I asked the mechanic at my local MOT test centre if I should get the brake fluid replaced on my car at 44,000 miles. He said it wasn’t necessary with modern brake fluid unless the system has to be bled after, say, fitting a new caliper. Do you agree? C Beck
The importance of brake fluid is often overlooked until the moment it fails. It is hydroscopic, which means it will absorb moisture from the air. If it is in a sealed system, the theory is that it will not absorb moisture because it’s not being exposed to the atmosphere. This is the reason why some people consider replacing the fluid is an unnecessary process.
Many years ago, when I worked on police vehicles, we would regularly replace the brake fluid for another reason. Extensive heating of the brake fluid under harsh braking mean the fluid’s condition and stability will deteriorate, causing any moisture present to boil. While specialist silicone fluids which are hydrophobic will repel moisture in the surrounding air, most brake fluids are glycol-based and will absorb moisture regardless of which DOT rating they have for boiling point.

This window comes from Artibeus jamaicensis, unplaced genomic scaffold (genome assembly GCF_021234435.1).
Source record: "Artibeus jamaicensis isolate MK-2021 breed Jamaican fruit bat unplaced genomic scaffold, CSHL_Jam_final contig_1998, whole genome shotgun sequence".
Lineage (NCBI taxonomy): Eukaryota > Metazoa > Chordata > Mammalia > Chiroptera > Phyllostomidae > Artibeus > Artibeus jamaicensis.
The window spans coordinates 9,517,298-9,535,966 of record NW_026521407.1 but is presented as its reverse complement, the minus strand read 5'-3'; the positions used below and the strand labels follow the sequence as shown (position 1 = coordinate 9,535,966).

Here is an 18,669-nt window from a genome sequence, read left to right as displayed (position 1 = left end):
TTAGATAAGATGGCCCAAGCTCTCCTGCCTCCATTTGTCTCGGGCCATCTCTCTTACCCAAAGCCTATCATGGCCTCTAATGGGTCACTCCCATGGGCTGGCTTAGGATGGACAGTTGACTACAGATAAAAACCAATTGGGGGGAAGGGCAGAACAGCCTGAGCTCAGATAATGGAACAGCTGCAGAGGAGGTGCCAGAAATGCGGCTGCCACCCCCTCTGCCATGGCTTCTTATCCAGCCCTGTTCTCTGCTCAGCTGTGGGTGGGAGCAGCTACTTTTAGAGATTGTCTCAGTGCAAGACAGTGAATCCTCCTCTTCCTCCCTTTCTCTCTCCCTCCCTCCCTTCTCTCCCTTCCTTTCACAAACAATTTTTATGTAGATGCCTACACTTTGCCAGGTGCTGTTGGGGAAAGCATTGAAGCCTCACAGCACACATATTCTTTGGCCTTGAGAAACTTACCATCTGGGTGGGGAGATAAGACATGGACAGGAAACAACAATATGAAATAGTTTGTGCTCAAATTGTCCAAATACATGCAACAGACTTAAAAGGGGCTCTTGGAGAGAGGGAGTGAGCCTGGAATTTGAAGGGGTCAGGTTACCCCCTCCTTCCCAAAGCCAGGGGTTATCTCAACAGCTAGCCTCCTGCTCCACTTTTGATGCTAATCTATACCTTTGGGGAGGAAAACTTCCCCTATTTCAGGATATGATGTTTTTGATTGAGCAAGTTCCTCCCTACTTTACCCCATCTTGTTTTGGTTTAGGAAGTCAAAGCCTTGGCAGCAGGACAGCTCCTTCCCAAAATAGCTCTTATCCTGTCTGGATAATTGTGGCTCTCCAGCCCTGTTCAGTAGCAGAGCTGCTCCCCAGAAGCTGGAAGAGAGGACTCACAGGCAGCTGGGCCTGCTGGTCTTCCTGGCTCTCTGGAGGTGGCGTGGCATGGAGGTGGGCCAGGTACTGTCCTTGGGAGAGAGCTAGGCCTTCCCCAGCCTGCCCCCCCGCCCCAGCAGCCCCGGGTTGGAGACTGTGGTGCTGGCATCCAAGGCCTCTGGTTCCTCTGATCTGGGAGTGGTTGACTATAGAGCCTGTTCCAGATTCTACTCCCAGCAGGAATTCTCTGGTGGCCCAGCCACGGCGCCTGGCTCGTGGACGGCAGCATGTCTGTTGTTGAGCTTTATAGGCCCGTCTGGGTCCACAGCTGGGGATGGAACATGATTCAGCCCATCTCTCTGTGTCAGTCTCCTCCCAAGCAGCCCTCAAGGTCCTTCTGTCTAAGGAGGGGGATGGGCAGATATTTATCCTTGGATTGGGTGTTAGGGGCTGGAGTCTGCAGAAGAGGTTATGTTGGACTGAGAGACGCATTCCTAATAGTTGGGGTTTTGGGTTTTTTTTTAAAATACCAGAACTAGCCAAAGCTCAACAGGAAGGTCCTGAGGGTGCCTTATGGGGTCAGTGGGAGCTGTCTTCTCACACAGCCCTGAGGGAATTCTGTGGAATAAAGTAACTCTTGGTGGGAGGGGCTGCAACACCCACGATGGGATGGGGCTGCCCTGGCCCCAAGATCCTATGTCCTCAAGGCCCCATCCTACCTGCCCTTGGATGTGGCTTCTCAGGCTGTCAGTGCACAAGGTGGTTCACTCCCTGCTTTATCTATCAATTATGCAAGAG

When replacing brake fluid, it is important to only use fluid from a sealed container. Workshops normally have brake fluid stored in 20-litre sealed bags and dispensed by a tap to prevent the possibility of water/moisture ingress. Silicone fluids are more compressible than glycol fluids and can give a spongy feel to the brake pedal. They should never be mixed with glycol fluids and are not considered a replacement for modern vehicles, but are a suitable alternative for classic cars.